What began in my early twenties as an acquaintance relationship sooner turned intimate (he invited me to dinner after all these years of just having sex.) we learned that we can glamorize things and be considered friends.  Recently, he got in touch with me that he will be in town and I was the first person he wanted to see upon his arrival.  As flattered as I was, I knew I had to be honest with an old buddy.  After all, he has and deserves the right to know the truth.  Sure it will hurt if he rejects me, but that’s life.  It doesn’t mean there aren’t plenty of other guys out there I’ve yet to encounter that will care for me as me.  I told him I was positive.  I told him the date I was diagnosed, the date I started medications, my current numbers and my healthy stature, etc.  I pleaded all I could to assure him that I would never do anything to hurt him, yet I understand if our debauchery had to end.  His response, “the fact that you were so honest with me, know all your shit, like dates and all, makes me not only comfortable with you, but admire you for being educated and taking charge of your life.”  Here I was worried he’d reject me for being positive.  Now we speak on a daily basis and I teach him a thing or two about the illness that he can use at will to protect him from harm.  I laughed when he apologized for asking so many questions regarding STDs.  My response was, “Don’t ever apologize for taking charge of your health or let anyone put you down for doing so!”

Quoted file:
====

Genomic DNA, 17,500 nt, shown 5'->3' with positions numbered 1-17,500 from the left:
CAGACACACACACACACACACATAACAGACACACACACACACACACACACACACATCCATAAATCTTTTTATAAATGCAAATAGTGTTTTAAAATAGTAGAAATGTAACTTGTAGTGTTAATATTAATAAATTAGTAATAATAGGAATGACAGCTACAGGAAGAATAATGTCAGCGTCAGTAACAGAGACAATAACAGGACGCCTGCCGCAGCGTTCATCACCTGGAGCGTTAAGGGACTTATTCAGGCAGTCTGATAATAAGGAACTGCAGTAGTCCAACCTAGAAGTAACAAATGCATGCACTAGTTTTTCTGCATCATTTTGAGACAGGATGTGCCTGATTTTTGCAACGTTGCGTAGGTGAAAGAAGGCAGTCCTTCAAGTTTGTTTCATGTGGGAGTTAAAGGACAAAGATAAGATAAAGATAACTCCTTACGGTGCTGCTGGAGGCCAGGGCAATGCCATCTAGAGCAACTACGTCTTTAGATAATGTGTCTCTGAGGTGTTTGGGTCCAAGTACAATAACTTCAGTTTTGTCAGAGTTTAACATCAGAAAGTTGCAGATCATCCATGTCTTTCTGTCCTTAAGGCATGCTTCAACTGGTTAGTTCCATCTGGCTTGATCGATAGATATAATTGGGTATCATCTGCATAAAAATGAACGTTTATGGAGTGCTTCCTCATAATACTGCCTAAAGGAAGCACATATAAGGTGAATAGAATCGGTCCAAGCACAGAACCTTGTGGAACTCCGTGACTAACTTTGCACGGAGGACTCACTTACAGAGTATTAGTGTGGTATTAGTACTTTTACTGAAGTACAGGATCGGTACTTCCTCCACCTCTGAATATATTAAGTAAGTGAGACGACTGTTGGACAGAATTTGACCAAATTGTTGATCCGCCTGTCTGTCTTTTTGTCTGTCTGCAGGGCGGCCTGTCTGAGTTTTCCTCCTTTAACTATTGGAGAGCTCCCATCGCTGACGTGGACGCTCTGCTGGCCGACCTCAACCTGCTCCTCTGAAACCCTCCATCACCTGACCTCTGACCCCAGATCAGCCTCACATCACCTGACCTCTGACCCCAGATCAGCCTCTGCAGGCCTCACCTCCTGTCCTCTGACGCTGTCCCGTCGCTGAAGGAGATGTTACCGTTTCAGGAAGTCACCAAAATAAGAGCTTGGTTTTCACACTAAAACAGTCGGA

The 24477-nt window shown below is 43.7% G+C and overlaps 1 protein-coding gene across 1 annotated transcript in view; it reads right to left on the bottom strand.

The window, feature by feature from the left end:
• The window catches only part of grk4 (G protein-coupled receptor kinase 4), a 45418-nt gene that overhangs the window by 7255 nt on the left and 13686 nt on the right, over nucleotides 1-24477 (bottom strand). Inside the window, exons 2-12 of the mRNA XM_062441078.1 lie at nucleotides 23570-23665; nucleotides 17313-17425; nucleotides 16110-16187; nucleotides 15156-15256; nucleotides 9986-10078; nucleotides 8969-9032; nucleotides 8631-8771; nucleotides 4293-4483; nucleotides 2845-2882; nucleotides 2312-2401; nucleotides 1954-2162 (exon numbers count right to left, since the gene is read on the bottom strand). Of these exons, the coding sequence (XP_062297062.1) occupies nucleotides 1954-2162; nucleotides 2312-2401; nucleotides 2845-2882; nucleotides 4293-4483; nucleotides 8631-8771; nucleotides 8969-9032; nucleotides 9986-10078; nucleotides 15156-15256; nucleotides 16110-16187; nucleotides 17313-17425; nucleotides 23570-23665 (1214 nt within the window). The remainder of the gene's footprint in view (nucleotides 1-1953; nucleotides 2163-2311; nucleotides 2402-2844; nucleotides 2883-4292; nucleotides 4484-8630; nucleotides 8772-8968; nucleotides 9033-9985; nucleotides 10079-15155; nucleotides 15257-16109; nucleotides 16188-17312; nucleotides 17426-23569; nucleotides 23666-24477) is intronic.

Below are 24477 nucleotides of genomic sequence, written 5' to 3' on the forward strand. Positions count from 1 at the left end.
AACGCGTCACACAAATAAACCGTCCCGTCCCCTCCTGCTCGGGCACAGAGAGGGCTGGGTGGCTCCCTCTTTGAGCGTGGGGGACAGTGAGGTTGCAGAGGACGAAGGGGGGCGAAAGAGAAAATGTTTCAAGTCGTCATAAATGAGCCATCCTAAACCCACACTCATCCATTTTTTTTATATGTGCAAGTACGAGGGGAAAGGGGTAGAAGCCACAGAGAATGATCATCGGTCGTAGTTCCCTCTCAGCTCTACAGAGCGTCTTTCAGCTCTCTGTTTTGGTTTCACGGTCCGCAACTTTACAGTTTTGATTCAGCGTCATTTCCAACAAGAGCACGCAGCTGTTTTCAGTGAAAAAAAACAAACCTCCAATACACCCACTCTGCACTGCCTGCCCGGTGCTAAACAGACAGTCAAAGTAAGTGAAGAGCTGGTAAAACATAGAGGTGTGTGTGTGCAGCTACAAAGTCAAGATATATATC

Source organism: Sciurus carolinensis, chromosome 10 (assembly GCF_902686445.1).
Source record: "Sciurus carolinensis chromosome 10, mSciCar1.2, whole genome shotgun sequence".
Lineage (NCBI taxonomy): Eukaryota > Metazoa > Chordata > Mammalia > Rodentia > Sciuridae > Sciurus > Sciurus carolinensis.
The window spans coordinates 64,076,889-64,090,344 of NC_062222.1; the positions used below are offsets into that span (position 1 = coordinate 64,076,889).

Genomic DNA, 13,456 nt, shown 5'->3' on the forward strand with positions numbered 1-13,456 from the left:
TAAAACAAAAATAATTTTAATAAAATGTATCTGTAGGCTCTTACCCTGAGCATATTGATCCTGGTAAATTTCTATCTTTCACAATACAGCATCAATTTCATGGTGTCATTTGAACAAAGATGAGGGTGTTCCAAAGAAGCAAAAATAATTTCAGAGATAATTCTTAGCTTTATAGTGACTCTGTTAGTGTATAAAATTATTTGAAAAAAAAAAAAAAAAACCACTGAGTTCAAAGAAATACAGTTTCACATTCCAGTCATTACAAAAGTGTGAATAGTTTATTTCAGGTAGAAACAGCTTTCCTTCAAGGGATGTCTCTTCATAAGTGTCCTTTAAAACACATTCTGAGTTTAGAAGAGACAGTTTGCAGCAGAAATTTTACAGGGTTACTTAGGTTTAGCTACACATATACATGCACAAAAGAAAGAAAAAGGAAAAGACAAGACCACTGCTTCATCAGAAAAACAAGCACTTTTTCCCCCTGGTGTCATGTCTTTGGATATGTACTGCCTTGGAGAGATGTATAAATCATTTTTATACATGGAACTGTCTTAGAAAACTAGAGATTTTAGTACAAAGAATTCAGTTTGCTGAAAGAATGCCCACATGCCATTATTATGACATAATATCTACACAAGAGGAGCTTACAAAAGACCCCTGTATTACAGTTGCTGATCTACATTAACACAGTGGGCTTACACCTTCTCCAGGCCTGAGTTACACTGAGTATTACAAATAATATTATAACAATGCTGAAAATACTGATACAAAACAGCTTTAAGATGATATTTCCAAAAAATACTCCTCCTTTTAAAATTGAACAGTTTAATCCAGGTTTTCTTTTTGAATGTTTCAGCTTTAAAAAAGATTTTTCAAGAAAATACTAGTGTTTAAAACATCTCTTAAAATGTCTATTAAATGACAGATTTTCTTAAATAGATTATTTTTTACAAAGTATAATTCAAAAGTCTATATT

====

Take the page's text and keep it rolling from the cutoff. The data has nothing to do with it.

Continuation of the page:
My point in a nutshell, keeping track of dates and knowing your own facts, whether you are negative or positive, illustrates taking charge of one’s own life.  So, to all the critics out there who tease us for knowing ours I say, “Get over it.”  By the way, I have plans to meet up with that gentleman friend of mine very soon and I have a feeling it will be the most passionate meeting we’ve ever had.  I guess honesty really is the best policy.          


  1. How are you doing with the meds now? Hope all is going well. On the night I first took my meds, I phoned every single person in my phone book to have a final chat with them as my pre-med self. Deep! heh.

    My diagnosis date was 13th March 2009, which just so happened to be a Friday. Friday the 13th. I'm a little superstitious now!

    HIV has also made me the 'captain' of my health as you put it. Before HIV, I wasn't half as in control of my health as I am now.

    It's been a long two years, but I feel like I am now getting back into the swing of things and becoming more adept at living with HIV.

  2. Right on, vlw! So great to hear that you are doing so well. And what a great idea to call everyone in your phone book! Too bad I wasn't that creative. :)

    Other than the occasional "high" feeling at night and weird dreams every now and again, my side effects are dismal, thank god!

    Stay strong! And thanks for reading..